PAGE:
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Judge who pulled gun out in Lumpkin courtroom retires
0301David Barett
David Barrett

Judge David Barrett, who last week pulled a gun out during a court hearing in Lumpkin County, has retired, according to a letter to Gov. Nathan Deal dated Wednesday.

Barrett was presiding over a bond hearing for former Hall County deputy Scott Sugarman last week when he pulled out his gun and pretended to offer it to an uncooperative witness, the presiding prosecutor said.

The resignation, which was accepted by Deal, takes effect today.

Barrett was the chief judge of the Enotah Judicial Circuit that comprises Lumpkin, Towns, Union and White counties in Northeast Georgia.

"In this case, a lapse of judgment in terms of the display of that gun has cost him a great deal, and it's a sad thing," District Attorney Steve Langley said.

On Saturday, Langley told the Atlanta Journal-Constitution that Barrett seemed frustrated rather than threatening when he drew his gun during a hearing Feb. 25 in Lumpkin County Superior Court.

The witness was testifying that the deputy had abused her and one time had placed a gun to her head, Langley said, but she became uncooperative later.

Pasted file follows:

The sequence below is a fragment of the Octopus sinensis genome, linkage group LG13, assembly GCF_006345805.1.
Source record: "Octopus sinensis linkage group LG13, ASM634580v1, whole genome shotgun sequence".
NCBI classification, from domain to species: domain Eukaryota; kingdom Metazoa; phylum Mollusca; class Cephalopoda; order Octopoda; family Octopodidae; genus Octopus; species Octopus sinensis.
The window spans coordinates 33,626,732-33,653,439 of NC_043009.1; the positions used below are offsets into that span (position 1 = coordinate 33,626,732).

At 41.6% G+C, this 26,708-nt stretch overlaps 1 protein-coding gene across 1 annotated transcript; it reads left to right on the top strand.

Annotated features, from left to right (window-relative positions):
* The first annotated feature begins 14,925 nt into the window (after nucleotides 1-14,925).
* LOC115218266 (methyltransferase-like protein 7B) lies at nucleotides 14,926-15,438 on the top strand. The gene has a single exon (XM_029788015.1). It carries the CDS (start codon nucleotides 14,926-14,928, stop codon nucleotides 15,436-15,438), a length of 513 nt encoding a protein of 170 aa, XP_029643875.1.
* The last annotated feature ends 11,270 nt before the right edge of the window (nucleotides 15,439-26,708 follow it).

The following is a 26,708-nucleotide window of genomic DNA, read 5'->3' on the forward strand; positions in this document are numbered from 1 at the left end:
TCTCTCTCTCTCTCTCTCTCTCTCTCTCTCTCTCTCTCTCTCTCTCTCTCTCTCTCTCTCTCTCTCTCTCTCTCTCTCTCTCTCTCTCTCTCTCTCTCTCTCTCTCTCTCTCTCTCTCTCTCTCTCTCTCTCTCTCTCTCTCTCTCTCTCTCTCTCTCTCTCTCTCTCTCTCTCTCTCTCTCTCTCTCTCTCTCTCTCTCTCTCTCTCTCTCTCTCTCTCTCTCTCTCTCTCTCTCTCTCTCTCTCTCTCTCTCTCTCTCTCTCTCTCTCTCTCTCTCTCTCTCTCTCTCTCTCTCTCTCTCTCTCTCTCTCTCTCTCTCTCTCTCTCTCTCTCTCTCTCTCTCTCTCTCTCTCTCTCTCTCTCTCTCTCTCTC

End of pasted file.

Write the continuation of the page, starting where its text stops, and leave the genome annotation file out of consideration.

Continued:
Barrett pretended to offer the pistol to the witness, telling the woman she was "killing her case," Langley said. He called the display "a poor rhetorical point."

Reports of Barrett's actions were delivered to the state Judicial Qualifications Commission last week.

Langley said he did not think the judge's retirement would affect the Sugarman case, except that it will require a new judge.

He called the case and Barrett's actions "two completely separate issues."

Sugarman, who resigned as a deputy earlier this month, is charged with rape and aggravated assault with a handgun. He has pleaded not guilty.

A hearing had been scheduled for Friday before news broke of the judge's actions.

Langley said he will request the hearing date be kept with a new judge. The district attorney, who was critical of Barrett's actions last week, extended praise of his time as chief judge.

"I've practiced before him for 13 years and I've learned a lot," he told The Times. "He has a quick mind, great legal knowledge and unimpeachable integrity."